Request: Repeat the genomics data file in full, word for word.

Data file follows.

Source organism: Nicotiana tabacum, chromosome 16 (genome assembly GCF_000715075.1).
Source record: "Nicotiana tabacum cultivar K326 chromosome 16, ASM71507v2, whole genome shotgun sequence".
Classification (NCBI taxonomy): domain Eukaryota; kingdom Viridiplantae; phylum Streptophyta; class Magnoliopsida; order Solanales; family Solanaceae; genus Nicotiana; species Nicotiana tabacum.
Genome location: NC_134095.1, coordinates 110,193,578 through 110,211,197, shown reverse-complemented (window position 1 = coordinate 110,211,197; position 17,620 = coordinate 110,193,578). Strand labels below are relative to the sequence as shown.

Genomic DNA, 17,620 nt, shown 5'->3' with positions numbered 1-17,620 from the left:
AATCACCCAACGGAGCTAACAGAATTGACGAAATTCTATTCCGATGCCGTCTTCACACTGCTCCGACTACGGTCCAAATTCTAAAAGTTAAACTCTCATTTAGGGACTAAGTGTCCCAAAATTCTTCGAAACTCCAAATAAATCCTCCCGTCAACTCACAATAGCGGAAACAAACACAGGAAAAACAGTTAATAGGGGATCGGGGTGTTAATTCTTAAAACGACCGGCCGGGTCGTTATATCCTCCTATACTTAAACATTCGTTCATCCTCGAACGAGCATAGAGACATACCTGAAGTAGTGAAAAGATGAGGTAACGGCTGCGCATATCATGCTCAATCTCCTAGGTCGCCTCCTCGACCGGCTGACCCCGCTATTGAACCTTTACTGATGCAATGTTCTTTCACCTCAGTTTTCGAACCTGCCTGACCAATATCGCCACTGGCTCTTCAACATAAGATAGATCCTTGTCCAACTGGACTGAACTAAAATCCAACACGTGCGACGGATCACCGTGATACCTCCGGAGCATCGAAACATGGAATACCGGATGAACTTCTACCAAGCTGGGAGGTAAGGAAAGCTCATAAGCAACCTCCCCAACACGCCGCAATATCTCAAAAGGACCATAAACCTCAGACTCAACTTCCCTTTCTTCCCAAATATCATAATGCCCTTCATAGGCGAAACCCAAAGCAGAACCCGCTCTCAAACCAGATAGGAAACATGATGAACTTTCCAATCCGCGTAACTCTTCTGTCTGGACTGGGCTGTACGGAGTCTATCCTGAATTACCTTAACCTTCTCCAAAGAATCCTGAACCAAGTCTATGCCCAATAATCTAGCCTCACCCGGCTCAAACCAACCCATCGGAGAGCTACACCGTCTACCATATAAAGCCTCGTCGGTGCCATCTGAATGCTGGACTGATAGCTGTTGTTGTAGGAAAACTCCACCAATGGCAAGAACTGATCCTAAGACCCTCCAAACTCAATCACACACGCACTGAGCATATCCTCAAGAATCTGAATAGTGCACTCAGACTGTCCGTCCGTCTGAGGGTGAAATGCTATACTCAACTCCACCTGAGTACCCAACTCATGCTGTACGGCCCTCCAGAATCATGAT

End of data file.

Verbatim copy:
Source organism: Nicotiana tabacum, chromosome 16 (genome assembly GCF_000715075.1).
Source record: "Nicotiana tabacum cultivar K326 chromosome 16, ASM71507v2, whole genome shotgun sequence".
Classification (NCBI taxonomy): domain Eukaryota; kingdom Viridiplantae; phylum Streptophyta; class Magnoliopsida; order Solanales; family Solanaceae; genus Nicotiana; species Nicotiana tabacum.
Genome location: NC_134095.1, coordinates 110,193,578 through 110,211,197, shown reverse-complemented (window position 1 = coordinate 110,211,197; position 17,620 = coordinate 110,193,578). Strand labels below are relative to the sequence as shown.

Genomic DNA, 17,620 nt, shown 5'->3' with positions numbered 1-17,620 from the left:
AATCACCCAACGGAGCTAACAGAATTGACGAAATTCTATTCCGATGCCGTCTTCACACTGCTCCGACTACGGTCCAAATTCTAAAAGTTAAACTCTCATTTAGGGACTAAGTGTCCCAAAATTCTTCGAAACTCCAAATAAATCCTCCCGTCAACTCACAATAGCGGAAACAAACACAGGAAAAACAGTTAATAGGGGATCGGGGTGTTAATTCTTAAAACGACCGGCCGGGTCGTTATATCCTCCTATACTTAAACATTCGTTCATCCTCGAACGAGCATAGAGACATACCTGAAGTAGTGAAAAGATGAGGTAACGGCTGCGCATATCATGCTCAATCTCCTAGGTCGCCTCCTCGACCGGCTGACCCCGCTATTGAACCTTTACTGATGCAATGTTCTTTCACCTCAGTTTTCGAACCTGCCTGACCAATATCGCCACTGGCTCTTCAACATAAGATAGATCCTTGTCCAACTGGACTGAACTAAAATCCAACACGTGCGACGGATCACCGTGATACCTCCGGAGCATCGAAACATGGAATACCGGATGAACTTCTACCAAGCTGGGAGGTAAGGAAAGCTCATAAGCAACCTCCCCAACACGCCGCAATATCTCAAAAGGACCATAAACCTCAGACTCAACTTCCCTTTCTTCCCAAATATCATAATGCCCTTCATAGGCGAAACCCAAAGCAGAACCCGCTCTCAAACCAGATAGGAAACATGATGAACTTTCCAATCCGCGTAACTCTTCTGTCTGGACTGGGCTGTACGGAGTCTATCCTGAATTACCTTAACCTTCTCCAAAGAATCCTGAACCAAGTCTATGCCCAATAATCTAGCCTCACCCGGCTCAAACCAACCCATCGGAGAGCTACACCGTCTACCATATAAAGCCTCGTCGGTGCCATCTGAATGCTGGACTGATAGCTGTTGTTGTAGGAAAACTCCACCAATGGCAAGAACTGATCCTAAGACCCTCCAAACTCAATCACACACGCACTGAGCATATCCTCAAGAATCTGAATAGTGCACTCAGACTGTCCGTCCGTCTGAGGGTGAAATGCTATACTCAACTCCACCTGAGTACCCAACTCATGCTGTACGGCCCTCCAGAATCATGAT